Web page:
How would Earth be a better "strategic military base" than Mars or Io or Ceres?

Also, if they wanted to destroy the Earth, I guess they could do it but that's a lot of effort to go in order to boil an anthill.
 
2012-06-15 03:44:16 PM  
Although they're never going to turn on the camera again, I wonder if it could be calculated when Voyager 1 would be far enough away that the entire orbit of Neptune would fit inside the camera's field of view (no mosaic).
upload.wikimedia.org
 
2012-06-15 03:49:17 PM  

meanmutton: How would Earth be a better "strategic military base" than Mars or Io or Ceres?


I don't know, I don't ask them about their military strategy.

Also, if they wanted to destroy the Earth, I guess they could do it but that's a lot of effort to go in order to boil an anthill.

Why would we be ants to them just because they have a few hundred years of technology on us? There are humans in the present who aren't any more evolved than people who lived 3,000 years ago. There's no reason to think that alien visitors wouldn't be pricks. They probe our assholes, for Chrissakes. At least he told me he was an alien.
 
2012-06-15 03:52:55 PM  
mark12A: As an engineer, I thought ST:TMP (Director's Cut, please) was the best Trek movie because it was the most techically accurate. Assuming we had a Star Ship, that movie was a realistic depiction of how we would go about intercepting an incoming alien.

What made it more accurate? Genuinely curious.


Mainly, more talking and analysis before acting, less overacting histronics and fight scenes.

1. Gathering data from the commincations relay, sharing it with the people on the starship going to confront the probe
2. Grabbing the closest starship, putting an experienced man in command (the exact opposite of the reboot)
3. Boldly going out to meet the incoming, completely unknown probe (which is pretty damm ballsy, if you actually put yourself in the situation)
4. Doggedly fighting with the ship to get it working right en-route (wormhole/warp drive problems) Reminds me of a lot of Navy builders trials I've been on.
5. Textbook perfect initial contact, with the ship systems coping (barely) with the plasma bolt, evasive action, then the quick thinking with re-programming the Linguacode.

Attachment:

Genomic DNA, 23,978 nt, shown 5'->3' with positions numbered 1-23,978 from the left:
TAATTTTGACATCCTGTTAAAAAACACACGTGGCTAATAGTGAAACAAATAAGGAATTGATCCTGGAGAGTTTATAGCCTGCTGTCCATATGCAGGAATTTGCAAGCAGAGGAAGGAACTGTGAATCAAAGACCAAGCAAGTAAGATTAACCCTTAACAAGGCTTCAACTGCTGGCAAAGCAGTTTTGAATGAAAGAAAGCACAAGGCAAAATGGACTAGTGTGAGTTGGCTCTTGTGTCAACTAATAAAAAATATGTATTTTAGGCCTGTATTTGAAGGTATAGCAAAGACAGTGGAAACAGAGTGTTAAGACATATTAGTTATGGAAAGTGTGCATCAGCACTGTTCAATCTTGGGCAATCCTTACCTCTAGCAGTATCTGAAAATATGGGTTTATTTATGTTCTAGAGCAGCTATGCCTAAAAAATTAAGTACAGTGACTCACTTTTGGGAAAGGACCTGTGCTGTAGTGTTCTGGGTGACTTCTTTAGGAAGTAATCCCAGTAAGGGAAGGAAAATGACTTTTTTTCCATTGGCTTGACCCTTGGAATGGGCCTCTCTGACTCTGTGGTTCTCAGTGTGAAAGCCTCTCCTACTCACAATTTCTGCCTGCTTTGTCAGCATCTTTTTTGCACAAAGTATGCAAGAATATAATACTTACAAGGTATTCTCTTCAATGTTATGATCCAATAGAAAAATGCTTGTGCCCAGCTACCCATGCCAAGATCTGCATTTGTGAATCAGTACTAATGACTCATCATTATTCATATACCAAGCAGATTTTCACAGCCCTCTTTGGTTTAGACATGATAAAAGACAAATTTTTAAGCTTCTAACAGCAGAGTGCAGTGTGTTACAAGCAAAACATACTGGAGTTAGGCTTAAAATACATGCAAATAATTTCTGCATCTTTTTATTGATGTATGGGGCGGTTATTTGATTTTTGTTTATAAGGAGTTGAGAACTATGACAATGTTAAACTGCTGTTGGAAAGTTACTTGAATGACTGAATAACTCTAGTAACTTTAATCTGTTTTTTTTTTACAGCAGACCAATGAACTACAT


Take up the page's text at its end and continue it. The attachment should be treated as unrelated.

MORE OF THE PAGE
6. Their superb adaptability with dealing with the emotional shock of losing a crewmate, then confronted with a replica of Ilia, and actually having the presence of mind to use the replica to attempt communications with the Intruder.
7. Spock trying to open up a backup approach
8. And the total coolness displayed when the bombs were being deployed around earth, and their last minute negoiations with V'Ger as all hell was breaking loose.

ST:TMP was Gene Roddenberry's vision of the potential of the human race. Rational, intelligent, adaptable, resourceful. Effective.

The other classic Trek movies were fun, but showed humans in complete thrall to their emotions, and not necessarily making the best choices. They were not Gene's creations.

I really liked ST:TNG (Roddenberry in control) because they spent a lot of time in the conference room, actually thinking through what they were going to do.

I want to live in Gene's future.
 
2012-06-15 04:03:29 PM  
Far out man!
 
2012-06-15 04:09:51 PM  

meanmutton: I guess they could do it but that's a lot of effort to go in order to boil an anthill.


The question we should be worried about isn't whether they'd go to all that effort to boil an anthill, but whether they would feel guilty with themselves over doing it.

Do we ever feel guilty when we destroy a bug nest?
 
2012-06-15 04:14:48 PM  

Mugato: Why would we be ants to them just because they have a few hundred years of technology on us?


By what metric can you affirm that an alien intelligence capable of interstellar travel only has a few hundred years of technology on us?